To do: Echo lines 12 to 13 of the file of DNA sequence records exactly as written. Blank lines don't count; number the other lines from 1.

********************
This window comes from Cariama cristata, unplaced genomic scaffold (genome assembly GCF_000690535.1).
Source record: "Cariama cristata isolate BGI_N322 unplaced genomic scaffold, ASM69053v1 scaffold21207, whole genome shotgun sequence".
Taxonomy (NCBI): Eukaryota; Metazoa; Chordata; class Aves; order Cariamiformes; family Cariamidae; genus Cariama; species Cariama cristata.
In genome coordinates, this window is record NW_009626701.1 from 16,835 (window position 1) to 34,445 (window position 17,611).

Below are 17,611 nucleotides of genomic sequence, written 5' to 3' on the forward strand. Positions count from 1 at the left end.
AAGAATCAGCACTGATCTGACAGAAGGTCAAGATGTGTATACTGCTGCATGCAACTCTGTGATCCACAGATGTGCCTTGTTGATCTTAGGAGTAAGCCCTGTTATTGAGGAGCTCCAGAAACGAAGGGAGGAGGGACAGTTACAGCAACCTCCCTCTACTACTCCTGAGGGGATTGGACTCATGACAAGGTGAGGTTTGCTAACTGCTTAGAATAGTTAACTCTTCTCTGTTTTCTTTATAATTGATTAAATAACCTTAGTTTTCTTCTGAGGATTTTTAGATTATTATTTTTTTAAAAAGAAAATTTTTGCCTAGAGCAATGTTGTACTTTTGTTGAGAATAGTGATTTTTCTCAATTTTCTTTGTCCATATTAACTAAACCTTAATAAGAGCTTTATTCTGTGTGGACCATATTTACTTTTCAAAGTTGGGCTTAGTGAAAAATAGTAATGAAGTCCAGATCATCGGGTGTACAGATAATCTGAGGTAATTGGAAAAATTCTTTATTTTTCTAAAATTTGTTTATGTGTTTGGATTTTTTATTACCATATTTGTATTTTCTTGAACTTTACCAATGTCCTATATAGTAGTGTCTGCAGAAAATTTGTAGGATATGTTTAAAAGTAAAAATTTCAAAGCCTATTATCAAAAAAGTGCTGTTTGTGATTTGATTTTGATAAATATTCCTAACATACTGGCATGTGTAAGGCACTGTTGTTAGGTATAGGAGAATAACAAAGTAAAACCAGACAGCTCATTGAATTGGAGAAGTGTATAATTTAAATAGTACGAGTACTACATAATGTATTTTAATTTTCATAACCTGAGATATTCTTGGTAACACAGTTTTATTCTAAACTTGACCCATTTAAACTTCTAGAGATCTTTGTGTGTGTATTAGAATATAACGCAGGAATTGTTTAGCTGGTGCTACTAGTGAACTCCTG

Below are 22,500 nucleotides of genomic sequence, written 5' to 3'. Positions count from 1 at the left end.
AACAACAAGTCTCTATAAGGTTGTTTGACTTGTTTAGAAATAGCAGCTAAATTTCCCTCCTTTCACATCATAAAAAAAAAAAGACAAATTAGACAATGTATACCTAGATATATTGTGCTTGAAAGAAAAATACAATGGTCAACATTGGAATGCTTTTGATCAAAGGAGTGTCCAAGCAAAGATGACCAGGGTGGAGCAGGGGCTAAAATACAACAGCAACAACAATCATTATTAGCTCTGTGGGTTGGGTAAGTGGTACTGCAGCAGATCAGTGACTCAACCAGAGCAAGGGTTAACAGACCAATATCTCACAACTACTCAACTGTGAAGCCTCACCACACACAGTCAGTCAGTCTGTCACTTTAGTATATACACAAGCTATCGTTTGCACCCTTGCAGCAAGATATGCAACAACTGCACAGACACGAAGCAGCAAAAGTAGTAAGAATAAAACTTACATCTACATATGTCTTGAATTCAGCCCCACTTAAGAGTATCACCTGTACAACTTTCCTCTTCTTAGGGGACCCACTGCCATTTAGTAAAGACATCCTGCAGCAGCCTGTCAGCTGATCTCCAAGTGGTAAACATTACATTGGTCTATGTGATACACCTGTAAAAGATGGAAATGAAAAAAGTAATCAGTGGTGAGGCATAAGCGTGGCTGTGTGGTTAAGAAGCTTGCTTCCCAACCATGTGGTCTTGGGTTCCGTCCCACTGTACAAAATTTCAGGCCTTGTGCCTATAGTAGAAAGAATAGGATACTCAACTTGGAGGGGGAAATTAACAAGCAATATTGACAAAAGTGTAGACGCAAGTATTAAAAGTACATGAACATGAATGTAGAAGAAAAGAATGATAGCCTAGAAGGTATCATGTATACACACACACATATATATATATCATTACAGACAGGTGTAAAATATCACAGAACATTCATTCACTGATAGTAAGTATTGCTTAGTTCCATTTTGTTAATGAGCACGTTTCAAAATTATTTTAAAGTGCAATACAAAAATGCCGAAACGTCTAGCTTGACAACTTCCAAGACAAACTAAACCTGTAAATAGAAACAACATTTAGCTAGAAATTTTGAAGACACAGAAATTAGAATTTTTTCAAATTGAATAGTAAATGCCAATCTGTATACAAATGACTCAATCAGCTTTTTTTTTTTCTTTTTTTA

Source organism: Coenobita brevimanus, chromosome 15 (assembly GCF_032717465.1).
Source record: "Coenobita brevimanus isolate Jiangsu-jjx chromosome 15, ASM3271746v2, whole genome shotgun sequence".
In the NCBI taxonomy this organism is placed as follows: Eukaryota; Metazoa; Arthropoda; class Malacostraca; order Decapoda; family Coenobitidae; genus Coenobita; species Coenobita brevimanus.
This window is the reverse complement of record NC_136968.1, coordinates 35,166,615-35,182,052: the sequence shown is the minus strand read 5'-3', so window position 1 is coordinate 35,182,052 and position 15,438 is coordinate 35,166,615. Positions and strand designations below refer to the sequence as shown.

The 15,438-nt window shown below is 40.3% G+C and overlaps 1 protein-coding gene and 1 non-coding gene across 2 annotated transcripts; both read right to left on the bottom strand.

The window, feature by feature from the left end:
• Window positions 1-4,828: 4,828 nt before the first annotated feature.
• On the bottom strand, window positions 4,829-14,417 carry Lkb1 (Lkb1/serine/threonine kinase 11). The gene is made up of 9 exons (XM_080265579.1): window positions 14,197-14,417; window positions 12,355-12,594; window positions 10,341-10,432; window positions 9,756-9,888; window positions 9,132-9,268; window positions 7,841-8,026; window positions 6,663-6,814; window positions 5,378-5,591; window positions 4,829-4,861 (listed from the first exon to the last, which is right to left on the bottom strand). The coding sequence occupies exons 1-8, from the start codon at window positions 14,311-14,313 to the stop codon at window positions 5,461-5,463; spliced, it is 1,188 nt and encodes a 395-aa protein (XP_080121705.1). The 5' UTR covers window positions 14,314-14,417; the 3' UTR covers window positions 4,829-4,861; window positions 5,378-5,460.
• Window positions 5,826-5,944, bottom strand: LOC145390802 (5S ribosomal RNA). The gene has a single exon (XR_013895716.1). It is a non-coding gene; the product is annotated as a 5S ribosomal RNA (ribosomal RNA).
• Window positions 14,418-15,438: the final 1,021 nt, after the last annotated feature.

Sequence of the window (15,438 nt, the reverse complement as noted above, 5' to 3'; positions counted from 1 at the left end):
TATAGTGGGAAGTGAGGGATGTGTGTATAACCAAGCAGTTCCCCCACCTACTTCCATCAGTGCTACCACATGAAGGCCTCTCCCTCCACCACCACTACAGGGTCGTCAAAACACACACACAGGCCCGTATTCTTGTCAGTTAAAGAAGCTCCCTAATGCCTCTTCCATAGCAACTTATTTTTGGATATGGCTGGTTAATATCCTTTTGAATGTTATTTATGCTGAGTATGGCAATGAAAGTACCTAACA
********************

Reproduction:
This window is the reverse complement of record NC_136968.1, coordinates 35,166,615-35,182,052: the sequence shown is the minus strand read 5'-3', so window position 1 is coordinate 35,182,052 and position 15,438 is coordinate 35,166,615. Positions and strand designations below refer to the sequence as shown.

The 15,438-nt window shown below is 40.3% G+C and overlaps 1 protein-coding gene and 1 non-coding gene across 2 annotated transcripts; both read right to left on the bottom strand.